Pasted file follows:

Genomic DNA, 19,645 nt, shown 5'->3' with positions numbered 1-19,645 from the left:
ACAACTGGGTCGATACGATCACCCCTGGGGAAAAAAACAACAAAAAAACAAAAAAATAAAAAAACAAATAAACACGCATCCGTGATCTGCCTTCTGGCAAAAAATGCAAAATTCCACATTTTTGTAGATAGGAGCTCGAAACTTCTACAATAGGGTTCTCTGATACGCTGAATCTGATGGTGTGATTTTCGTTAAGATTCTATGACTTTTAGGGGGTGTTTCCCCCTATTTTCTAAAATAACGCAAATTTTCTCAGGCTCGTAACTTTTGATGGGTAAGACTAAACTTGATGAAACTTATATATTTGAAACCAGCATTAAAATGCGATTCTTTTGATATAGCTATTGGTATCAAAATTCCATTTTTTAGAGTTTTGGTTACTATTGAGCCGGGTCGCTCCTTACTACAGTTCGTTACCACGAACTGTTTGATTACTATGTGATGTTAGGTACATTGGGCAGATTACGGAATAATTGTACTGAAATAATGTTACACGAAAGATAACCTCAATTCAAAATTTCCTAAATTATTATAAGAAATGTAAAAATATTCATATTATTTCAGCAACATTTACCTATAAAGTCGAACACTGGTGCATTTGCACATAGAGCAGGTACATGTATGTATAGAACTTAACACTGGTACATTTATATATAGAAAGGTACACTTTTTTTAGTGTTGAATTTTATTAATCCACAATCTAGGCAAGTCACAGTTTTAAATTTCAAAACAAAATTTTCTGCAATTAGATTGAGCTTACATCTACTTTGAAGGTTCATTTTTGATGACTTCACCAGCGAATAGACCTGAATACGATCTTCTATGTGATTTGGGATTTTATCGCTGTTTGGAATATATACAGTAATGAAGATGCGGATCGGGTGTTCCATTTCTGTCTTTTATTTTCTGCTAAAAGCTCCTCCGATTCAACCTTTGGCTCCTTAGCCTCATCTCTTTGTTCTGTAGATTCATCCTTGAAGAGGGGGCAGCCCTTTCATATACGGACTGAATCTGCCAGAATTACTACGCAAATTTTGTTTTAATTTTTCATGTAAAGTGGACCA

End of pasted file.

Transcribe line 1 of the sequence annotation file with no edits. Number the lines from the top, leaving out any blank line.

Genomic DNA, 19,645 nt, shown 5'->3' with positions numbered 1-19,645 from the left: